Don’t We Love to See a Graceful Winner?
Success is meaningless. I realize that goes against everything you’ve ever heard, but it’s true. If you plan to drive to school or work and do so you’re a success. Big deal, huh? You drove to school or work.
So if success is meaningless, why are so many people driven to achieve it? Why do so many people want success in their lives? It’s not because of the success itself, it’s because of the feelings we experience when we succeed. The feelings of accomplishment, joy, and the way we like admiration from others when we succeed is just incredible. It causes our bodies to release powerful pleasure hormones. It’s like getting a mood-altering drug. We’re all “feelings addicts.”
That’s not a bad or good thing, it simply is. When we control our feelings we can use them to help propel us to amazing heights of personal, professional, and societal achievement. This can be good for us, those around us, and even for the planet. It feels great to succeed and we just love those feelings.
But feelings can be a detriment if we let them control us. In fact, when those feelings control our behaviors to an extreme it may result in issues such as obsessive-compulsive disorder that require professional intervention.
When it comes to success, sometimes the amazing feelings that accompany it aren’t enough. It’s not enough to feel joy at accomplishment. A dark part of ourselves may crave more.
Schadenfreude. It’s a German word with no English equivalent. It means taking pleasure in the pain or misfortune of someone else. When it comes to concepts of success, people who allow feelings of Schadenfreude to control them aren’t content with winning. Others have to lose. The more painful the loss to others the better you feel. It’s not enough that you get a better job, your competition for the job has to work for you or, even better, be fired. And to have even better feelings, you’ll gloat about it, even to the loser’s face. For some people, they can’t succeed unless you lose, and they have to rub it in. It’s the only way they can get the feelings they’re addicted to. Most people who themselves suffer from this either aren’t aware that people don’t like this attitude or don’t care what people think. This can lead to isolation and loneliness. “People don’t like me because I’m driven toward success!”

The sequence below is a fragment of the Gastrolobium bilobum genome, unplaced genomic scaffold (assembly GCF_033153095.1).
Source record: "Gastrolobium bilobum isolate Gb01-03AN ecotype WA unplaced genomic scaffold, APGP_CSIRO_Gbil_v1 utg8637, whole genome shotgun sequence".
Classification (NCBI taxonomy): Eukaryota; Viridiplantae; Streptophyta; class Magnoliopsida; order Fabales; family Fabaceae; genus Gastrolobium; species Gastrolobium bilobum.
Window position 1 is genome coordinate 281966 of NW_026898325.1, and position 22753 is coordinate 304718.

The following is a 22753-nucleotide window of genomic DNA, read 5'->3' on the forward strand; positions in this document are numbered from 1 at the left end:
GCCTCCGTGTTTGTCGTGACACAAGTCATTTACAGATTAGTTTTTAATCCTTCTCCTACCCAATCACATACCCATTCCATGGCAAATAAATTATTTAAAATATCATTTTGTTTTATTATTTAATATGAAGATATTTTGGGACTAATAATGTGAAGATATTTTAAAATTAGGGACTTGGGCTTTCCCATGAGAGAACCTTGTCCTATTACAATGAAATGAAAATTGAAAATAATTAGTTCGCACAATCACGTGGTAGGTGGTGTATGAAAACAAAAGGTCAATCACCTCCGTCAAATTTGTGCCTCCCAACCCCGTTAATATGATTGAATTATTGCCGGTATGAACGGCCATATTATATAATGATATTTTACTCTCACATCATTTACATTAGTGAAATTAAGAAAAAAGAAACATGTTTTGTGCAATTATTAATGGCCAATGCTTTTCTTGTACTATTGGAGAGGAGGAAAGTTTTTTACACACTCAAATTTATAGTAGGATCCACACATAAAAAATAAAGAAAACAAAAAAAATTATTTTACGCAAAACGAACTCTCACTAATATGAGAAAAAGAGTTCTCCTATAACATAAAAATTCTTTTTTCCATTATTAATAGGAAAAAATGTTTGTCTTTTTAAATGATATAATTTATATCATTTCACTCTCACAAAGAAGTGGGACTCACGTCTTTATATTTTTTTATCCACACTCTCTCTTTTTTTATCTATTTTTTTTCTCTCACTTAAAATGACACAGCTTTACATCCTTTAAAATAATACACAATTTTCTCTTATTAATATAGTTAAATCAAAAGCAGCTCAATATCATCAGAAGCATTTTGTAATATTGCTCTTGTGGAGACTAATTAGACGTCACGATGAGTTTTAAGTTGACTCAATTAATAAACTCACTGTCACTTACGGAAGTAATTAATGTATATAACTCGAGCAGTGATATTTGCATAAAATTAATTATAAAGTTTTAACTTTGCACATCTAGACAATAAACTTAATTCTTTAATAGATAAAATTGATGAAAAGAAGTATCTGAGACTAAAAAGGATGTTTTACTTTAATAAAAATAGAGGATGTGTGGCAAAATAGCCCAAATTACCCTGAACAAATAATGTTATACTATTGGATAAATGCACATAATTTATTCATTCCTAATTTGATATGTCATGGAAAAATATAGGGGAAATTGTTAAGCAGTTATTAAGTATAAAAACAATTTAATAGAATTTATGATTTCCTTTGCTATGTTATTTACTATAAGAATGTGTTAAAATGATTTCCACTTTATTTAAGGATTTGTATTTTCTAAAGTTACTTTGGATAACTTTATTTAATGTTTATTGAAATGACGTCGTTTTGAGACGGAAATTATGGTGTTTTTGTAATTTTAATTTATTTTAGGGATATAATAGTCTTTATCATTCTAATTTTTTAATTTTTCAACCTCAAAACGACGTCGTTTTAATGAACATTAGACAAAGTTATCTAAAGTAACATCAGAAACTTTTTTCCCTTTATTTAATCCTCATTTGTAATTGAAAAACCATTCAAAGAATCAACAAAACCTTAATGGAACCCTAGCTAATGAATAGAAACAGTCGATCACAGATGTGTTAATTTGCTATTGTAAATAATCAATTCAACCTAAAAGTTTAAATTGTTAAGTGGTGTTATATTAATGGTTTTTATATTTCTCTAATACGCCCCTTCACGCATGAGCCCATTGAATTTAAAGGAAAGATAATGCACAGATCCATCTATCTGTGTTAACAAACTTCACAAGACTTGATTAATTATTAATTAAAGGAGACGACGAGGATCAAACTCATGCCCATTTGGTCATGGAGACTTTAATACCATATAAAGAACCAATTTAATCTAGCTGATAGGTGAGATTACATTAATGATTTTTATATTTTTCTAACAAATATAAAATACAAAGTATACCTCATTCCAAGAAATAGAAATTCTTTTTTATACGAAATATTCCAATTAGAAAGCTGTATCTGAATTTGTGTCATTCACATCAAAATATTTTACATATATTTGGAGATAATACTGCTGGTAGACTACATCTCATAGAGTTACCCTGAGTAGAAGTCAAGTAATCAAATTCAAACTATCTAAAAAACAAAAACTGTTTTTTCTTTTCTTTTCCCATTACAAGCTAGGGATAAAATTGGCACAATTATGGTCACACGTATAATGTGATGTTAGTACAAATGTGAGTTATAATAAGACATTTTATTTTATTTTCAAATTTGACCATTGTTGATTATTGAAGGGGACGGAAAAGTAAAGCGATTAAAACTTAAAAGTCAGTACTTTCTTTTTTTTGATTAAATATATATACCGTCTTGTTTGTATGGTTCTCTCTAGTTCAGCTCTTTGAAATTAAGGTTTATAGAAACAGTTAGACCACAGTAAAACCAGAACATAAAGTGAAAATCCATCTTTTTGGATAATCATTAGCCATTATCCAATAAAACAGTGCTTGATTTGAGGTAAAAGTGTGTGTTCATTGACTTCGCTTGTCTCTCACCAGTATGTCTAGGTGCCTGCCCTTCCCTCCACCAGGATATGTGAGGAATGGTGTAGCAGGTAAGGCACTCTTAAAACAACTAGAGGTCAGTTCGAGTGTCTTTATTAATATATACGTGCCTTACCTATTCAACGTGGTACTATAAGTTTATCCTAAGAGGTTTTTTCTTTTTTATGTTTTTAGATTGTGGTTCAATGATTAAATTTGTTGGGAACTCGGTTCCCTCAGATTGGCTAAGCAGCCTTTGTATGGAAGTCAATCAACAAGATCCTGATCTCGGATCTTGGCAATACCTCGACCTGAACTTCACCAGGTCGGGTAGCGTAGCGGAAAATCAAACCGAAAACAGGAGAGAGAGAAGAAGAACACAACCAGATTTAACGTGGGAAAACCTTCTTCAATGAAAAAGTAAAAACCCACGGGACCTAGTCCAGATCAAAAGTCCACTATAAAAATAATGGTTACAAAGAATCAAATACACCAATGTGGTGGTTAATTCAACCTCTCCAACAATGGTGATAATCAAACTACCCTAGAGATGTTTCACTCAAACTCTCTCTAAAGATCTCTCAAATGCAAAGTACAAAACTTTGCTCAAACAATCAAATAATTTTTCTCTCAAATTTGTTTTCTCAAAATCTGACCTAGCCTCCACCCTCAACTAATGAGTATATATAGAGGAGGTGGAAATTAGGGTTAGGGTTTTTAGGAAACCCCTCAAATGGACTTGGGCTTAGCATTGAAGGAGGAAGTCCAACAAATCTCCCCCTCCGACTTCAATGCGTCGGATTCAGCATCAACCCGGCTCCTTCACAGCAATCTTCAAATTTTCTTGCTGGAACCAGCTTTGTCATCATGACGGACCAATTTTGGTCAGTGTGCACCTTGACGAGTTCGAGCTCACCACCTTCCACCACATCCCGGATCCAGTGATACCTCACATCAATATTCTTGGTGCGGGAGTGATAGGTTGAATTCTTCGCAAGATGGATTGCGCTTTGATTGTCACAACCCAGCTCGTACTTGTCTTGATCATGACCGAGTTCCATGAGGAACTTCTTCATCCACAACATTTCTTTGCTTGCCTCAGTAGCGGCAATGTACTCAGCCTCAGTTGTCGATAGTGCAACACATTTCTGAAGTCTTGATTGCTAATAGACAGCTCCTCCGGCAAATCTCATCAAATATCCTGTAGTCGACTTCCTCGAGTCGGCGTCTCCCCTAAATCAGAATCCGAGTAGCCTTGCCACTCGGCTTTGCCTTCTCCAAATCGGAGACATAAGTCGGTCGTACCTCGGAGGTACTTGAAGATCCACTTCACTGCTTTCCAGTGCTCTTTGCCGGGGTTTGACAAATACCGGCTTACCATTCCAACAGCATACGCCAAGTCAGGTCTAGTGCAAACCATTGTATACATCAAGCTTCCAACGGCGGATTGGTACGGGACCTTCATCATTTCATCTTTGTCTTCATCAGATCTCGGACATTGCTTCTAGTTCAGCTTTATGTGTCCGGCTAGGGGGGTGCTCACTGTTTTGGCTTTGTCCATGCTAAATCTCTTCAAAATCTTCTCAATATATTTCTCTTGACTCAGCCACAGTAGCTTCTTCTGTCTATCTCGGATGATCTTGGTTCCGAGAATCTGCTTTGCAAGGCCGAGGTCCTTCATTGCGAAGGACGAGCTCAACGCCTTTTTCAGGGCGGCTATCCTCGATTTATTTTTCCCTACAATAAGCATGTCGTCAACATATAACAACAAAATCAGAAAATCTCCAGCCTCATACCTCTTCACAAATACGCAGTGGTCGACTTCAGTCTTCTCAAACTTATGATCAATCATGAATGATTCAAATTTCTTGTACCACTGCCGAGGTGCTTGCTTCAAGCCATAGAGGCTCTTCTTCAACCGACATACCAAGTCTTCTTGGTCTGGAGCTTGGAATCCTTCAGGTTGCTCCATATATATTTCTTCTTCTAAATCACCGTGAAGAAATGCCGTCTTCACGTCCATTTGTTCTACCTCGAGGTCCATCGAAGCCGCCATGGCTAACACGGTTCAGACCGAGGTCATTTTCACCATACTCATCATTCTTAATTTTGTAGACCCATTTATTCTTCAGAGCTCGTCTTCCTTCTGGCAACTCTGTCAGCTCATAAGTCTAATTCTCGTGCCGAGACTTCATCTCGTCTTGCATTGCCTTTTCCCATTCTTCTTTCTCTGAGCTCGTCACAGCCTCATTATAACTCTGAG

No. People don’t like you because you seem heartless, vindictive and cruel, even when you succeed. You’re a poor winner.
Luckily, you can avoid all this beginning with two simple practices:
1. Become aware of your feelings. Make a simple goal like waking every day for a week at an earlier time and exercising or stretching or reading during the extra minutes. When you succeed at achieving your goal, how do you feel? Do you feel wonderful over your success or do you need to tell other people and have them compliment you?
2. Observe someone who had a misfortune. Now, imagine that you benefited as a result of that person’s misfortune. Does it make you feel bad, good, or indifferent?
With these two observations you’ll discover whether you’re internally or externally motivated and whether you need others to fail for you to gracelessly succeed.
If you find pleasurable feelings from succeeding while others fail, spend a week practicing the “Mile in Their Shoes” meditation. Before going to sleep, spend just five minutes imagining what someone who failed feels like. How do they feel in front of their friends and loved ones, as well as not succeeding at their goals? This builds empathy so you no longer need to gloat over others.
If you found you needed the adulation of others to get positive feelings from success, spend just five minutes a day tuning in to where in your body you think you experience those wonderful feelings. Then, just will it to move to your heart. With a little practice of this technique you can become self-actualized. You’ll no longer need external adulation. You’ll feel wonderful without it and any that comes will be icing on the cake!
Donald Michael Kraig graduated from UCLA with a degree in philosophy, and has become a certified hypnotherapist and Master NLP practitioner. His book, Modern Magick, is the most popular step-by-step course in real magick ever published.